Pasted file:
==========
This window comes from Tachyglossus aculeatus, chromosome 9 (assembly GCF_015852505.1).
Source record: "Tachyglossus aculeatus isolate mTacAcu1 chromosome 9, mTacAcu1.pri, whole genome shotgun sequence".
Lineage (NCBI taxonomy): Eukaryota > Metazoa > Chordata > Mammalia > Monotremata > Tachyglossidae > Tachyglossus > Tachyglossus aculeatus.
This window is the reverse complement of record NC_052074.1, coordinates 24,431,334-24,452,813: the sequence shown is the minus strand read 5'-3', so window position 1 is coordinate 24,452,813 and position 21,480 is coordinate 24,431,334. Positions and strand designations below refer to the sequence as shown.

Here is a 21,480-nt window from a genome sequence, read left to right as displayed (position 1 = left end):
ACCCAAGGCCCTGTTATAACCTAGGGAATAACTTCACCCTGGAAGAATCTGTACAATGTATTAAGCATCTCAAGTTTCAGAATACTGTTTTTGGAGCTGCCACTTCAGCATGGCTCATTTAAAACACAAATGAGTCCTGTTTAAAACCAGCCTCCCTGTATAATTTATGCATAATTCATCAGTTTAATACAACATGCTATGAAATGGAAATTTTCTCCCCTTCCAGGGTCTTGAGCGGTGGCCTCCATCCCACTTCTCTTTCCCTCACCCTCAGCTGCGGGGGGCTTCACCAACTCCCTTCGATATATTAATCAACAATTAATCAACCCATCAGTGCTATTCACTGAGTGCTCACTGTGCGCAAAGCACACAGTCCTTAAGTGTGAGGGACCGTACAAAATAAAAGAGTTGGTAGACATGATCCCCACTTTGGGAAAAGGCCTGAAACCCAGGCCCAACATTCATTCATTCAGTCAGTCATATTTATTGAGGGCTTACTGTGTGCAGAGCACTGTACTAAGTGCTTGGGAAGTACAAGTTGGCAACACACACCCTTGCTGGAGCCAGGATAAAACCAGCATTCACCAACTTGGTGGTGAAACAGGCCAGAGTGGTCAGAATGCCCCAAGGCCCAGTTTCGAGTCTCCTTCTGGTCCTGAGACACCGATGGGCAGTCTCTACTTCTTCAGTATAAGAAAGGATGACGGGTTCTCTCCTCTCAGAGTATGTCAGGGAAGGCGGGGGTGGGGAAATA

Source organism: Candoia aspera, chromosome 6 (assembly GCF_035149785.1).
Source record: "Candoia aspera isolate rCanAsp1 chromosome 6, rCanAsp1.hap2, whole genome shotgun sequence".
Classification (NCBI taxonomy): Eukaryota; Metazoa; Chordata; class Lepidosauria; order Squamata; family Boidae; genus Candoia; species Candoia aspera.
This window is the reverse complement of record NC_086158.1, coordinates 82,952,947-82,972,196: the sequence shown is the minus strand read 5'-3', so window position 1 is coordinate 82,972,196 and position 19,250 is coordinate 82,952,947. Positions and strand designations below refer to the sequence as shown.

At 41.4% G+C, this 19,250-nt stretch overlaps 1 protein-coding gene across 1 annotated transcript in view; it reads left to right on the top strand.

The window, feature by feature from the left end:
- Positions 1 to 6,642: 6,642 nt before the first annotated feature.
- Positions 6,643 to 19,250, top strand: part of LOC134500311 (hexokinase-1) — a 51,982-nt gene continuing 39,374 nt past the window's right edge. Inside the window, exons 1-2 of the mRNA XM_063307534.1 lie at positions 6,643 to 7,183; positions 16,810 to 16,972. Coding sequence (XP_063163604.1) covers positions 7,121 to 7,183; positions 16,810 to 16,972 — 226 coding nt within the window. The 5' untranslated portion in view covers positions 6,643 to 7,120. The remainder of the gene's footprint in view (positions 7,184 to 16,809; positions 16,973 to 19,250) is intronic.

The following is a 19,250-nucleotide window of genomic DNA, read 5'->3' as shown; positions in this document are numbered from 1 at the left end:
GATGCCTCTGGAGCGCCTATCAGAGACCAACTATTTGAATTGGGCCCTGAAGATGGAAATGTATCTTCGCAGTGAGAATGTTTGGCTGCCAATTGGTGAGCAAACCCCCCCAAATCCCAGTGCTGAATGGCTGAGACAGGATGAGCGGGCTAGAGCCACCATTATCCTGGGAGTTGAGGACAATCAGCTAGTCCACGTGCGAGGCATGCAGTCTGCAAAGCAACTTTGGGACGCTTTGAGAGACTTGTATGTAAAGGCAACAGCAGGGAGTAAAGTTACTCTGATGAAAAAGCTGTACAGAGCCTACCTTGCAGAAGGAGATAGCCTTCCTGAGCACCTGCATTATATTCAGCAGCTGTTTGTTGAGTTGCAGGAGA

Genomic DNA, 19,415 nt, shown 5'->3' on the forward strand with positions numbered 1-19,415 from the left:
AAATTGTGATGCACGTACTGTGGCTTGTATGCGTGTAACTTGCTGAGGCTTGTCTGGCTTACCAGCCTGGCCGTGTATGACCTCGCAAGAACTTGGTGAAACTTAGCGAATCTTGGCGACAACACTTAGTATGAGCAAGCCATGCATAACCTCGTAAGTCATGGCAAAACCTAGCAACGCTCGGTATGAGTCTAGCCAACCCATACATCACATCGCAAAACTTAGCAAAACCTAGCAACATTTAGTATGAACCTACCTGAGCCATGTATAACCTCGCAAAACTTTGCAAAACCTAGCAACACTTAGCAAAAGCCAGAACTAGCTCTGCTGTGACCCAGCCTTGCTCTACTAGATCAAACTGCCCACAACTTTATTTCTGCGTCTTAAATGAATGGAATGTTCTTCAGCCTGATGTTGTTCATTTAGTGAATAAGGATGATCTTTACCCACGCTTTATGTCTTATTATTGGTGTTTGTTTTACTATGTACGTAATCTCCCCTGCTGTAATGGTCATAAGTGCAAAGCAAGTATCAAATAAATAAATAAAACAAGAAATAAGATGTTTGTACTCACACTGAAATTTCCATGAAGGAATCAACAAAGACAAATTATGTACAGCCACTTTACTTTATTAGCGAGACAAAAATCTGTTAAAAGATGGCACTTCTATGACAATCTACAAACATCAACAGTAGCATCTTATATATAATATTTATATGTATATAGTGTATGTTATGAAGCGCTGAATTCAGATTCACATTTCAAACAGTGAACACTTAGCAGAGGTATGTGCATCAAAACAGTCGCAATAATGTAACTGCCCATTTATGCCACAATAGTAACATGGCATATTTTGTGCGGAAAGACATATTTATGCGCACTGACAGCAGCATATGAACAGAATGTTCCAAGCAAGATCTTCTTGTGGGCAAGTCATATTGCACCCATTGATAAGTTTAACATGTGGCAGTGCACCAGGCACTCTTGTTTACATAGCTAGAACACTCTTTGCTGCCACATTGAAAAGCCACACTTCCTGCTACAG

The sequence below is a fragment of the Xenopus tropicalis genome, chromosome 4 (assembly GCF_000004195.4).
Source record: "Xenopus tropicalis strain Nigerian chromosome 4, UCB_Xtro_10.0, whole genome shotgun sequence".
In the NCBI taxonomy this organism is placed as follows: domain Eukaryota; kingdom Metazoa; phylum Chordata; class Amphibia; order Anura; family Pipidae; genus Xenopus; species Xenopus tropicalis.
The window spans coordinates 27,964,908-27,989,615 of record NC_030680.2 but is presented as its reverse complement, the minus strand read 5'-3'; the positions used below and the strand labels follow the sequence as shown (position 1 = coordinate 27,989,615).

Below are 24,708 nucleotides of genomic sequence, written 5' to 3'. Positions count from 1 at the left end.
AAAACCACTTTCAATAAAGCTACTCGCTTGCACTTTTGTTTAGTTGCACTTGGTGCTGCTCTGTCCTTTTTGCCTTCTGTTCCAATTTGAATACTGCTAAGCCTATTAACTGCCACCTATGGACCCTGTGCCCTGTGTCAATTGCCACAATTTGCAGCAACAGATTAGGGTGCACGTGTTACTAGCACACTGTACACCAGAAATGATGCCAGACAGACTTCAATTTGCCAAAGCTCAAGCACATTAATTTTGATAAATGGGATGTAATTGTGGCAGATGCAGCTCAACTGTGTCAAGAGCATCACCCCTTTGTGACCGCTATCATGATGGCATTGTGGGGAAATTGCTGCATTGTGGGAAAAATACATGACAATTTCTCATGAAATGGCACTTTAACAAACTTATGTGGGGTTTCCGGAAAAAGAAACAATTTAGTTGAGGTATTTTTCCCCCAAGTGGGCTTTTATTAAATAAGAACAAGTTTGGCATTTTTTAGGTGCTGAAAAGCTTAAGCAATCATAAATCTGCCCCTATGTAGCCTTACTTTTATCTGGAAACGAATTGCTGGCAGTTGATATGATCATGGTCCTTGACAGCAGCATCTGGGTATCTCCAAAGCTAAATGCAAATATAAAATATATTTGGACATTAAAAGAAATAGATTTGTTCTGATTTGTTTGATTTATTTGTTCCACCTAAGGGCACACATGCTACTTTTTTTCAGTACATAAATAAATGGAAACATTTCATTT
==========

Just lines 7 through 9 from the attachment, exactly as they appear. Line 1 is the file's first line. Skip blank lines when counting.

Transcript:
Source organism: Candoia aspera, chromosome 6 (assembly GCF_035149785.1).
Source record: "Candoia aspera isolate rCanAsp1 chromosome 6, rCanAsp1.hap2, whole genome shotgun sequence".
Classification (NCBI taxonomy): Eukaryota; Metazoa; Chordata; class Lepidosauria; order Squamata; family Boidae; genus Candoia; species Candoia aspera.